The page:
5 Tips for Living in Stavanger, Norway
Life in Stavanger can be complicated for expats. By most accounts, it is a difficult culture to get accustomed to, but with the right frame of mind and a willingness to adapt, it can be a rewarding expat experience.
Expats in Stavanger often report a difficult time settling in to the city and the country of Norway overall, but they also tend to report that it is a country that can be enjoyed if you have the right frame of mind.
Accept That Stavanger Will Be Different
One expat in Stavanger advised other expats that "it is important to realize that things will be different and not what you are used to. You can not change the culture - you can only change yourself. If you want to be happy, don't sweat the small stuff. If you are an expat, you will only be here for a limited time. Do the fun things, travel someplace else over Christmas and shop outside the country whenever you get the chance."
There Is A Norwegian Dialect Prominent In Stavanger
One expat reported that she "started to learn Norwegian before I moved using the free English exercises on NTNU's website. I am currently enrolled in an after-school intensive Norwegian course and am slowly but surely learning the language. It is very difficult to sound like a native though, because the dialect we are taught in class and the dialect spoken in Stavanger are almost like 2 different languages. But not speaking the language is usually okay; almost all Norwegians speak English enough to be able to get by if you are at a store or restaurant or on the bus.
Single Women In Stavanger Might Find Specific Challenges
A single expat in Stavanger in her mid-30s reported that it is very difficult to establish a meaningful or casual relationship. The locals are not inclusive. You will never be part of their social circle. That leaves the expat community, which is dominated by the American wives club. There is no support for single female expats. As a foreign career women, you are also seen as a threat and an oddity in the workplace. Children are big here and if you don't have any by the time you are in your mid 30s then there must be something badly wrong with you! In short, it is very difficult to make any social connections." She added that "You need to be a very very self-sufficient female to survive."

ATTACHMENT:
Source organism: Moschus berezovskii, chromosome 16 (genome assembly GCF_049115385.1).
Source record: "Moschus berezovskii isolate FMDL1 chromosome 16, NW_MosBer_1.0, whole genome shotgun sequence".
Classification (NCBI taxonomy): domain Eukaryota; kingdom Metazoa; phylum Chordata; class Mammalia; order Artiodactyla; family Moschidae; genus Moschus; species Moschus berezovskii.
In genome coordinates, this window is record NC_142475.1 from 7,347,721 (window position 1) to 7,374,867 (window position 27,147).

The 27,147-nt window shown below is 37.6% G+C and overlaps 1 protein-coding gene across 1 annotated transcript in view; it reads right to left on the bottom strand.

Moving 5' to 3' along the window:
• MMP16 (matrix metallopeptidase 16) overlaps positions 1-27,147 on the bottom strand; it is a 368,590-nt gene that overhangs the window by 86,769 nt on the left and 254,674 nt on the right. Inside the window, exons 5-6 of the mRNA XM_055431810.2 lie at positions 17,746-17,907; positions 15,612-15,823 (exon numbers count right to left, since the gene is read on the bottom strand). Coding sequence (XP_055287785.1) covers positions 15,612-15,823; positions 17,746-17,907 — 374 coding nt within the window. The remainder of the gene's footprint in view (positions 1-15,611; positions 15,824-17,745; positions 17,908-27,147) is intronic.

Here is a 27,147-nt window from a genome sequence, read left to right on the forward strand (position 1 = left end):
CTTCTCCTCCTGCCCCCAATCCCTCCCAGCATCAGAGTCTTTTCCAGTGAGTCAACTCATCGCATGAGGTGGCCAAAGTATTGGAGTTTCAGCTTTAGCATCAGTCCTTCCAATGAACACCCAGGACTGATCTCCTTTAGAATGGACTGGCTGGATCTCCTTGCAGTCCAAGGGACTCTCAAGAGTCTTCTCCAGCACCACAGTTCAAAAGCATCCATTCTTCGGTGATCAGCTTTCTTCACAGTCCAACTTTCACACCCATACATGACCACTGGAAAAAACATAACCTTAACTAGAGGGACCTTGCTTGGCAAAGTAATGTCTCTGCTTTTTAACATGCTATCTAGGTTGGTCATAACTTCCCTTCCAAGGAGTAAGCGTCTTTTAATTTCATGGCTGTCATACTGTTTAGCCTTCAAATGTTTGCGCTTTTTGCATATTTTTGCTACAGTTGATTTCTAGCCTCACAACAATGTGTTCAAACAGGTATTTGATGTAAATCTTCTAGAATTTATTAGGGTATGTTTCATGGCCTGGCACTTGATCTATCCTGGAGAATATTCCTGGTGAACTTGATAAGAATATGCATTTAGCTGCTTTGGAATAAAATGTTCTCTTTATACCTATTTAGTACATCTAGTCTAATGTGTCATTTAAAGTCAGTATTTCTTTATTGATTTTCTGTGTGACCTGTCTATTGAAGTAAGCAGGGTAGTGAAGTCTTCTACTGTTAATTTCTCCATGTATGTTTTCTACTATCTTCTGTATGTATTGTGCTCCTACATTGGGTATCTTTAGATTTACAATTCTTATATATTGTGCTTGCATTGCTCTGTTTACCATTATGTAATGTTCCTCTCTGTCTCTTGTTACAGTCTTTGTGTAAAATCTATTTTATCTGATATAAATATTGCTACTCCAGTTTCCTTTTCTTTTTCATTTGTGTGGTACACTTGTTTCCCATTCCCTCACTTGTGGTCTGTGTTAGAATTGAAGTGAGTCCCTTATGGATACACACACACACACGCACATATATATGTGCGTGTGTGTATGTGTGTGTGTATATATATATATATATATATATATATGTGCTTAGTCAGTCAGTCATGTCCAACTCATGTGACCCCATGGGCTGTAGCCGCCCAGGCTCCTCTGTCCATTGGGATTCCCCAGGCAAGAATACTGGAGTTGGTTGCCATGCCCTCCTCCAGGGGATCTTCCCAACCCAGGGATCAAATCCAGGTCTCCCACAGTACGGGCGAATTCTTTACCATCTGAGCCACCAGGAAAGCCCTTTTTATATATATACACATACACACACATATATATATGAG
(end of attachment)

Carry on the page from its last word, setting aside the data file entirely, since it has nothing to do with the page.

What You Wear Is Important In Stavanger
Another expat in Stavanger wrote that "Norwegian people... tend to dress very well, so wearing jeans and a t-shirt when going out is usually frowned upon. Some restaurants or bars/nightclubs even have a dress code and won't let you in if you aren't "acceptable", which can be embarrassing."
Stavanger Is Very Expensive
Expats also write about how expensive Stavanger is... One expat wrote that "everything is so expensive you just don't want to buy anything or do anything. It takes quite awhile to get over the sticker shock. Another expat agreed, adding that "everything here is ridiculously expensive!"
About the Author
Joshua Wood, LPC joined Expat Exchange in 2000 and serves as one of its Co-Presidents. He is also one of the Founders of Digital Nomad Exchange. Prior to Expat Exchange, Joshua worked for NBC Cable (MSNBC and CNBC Primetime). Joshua has a BA from Syracuse and a Master's in Clinical and Counseling Psychology from Fairleigh Dickinson University. Mr. Wood is also a licensed counselor and psychotherapist.
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